The largest half-marathon in the country, Airbnb Brooklyn Half unites the diverse neighborhoods of New York City’s most populous borough. Excitement builds during race week at the three-day Airbnb Brooklyn Half Pre-Party Presented by New Balance, and the After-Party at MCU Park and other post-race gatherings keep the celebration—and community spirit—going.
As dazzling a race as it’s become, though, the Airbnb Brooklyn Half retains a distinctly Brooklyn feel. “This race is Brooklyn,” said Nick Nikos, the manager of Tom’s Coney Island restaurant, located right at the finish line on the Coney Island boardwalk. “I don’t know how to explain it, but it just has an energy like no other.”
Each year, Nikos and the rest of the Tom’s staff eagerly await the race, which kicks off the summer season a week before Memorial Day weekend. “People forget that this area was devastated by Hurricane Sandy in 2012,” he said. The 2013 Brooklyn Half played a vital role in jump-starting the economic recovery that’s ongoing.
“We’re back, for sure,” he said, looking around at overflowing tables of runners wolfing down hearty breakfast fare, “but every year we’re still grateful for how this race helped us.”
The Airbnb Brooklyn Half has deep roots in Brooklyn: The first running was in 1981. “I ran it many times when it started on the boardwalk and finished in Prospect Park,” said Kevin Glover, a Harlem resident and longtime NYRR member. “It’s a great to run through Brooklyn, no matter which direction.”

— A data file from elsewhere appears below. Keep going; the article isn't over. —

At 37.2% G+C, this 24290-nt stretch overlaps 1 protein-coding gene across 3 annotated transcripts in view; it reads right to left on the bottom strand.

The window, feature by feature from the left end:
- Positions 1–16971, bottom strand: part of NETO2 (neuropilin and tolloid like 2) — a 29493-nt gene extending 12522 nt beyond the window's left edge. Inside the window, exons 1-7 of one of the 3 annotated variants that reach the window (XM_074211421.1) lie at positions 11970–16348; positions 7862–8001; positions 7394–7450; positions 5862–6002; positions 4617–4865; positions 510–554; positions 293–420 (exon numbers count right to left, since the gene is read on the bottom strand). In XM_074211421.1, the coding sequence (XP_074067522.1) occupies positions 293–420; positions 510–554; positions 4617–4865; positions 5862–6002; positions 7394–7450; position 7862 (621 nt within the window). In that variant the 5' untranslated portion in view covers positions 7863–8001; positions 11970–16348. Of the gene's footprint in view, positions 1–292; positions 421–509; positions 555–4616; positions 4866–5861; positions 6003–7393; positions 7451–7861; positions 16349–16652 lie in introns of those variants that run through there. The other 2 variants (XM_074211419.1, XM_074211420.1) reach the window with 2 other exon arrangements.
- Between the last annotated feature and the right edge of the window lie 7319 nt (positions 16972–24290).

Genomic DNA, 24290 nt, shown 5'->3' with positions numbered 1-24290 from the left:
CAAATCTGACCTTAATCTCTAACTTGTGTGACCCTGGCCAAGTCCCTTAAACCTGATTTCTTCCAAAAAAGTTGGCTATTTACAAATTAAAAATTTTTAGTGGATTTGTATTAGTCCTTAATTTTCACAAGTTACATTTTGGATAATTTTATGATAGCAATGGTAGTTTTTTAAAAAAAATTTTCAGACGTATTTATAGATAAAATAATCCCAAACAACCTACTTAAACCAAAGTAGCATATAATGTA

The first Coney Island finish, in 2009, was an instant hit. “I love that this race brings so many people to this beautiful part of Brooklyn,” said volunteer Daisy Marcelo, a resident of nearby Bensonhurst. “Hopefully they’ll have a fun time and come back.”
That hope seemed well-founded as thousands of runners and fans celebrated at MCU Park and other Coney Island landmarks and enjoyed plenty of hot dogs and beer along with their pretzels and Gatorade.
“This is why I run this race,” said Brooklyn native and current Long Island resident Kevin Doody, gesturing at the celebratory scene that surrounded him in MCU Park—runners sprawled on the infield, kids darting about, music playing. Doody ran all 13.1 miles today with his brother John, who still calls Brooklyn home.
“He abandoned Brooklyn for the suburbs, and I’ll never understand why,” said John.
“It’s nice to be back,” said Kevin with a smile. “I’ll always love Brooklyn.”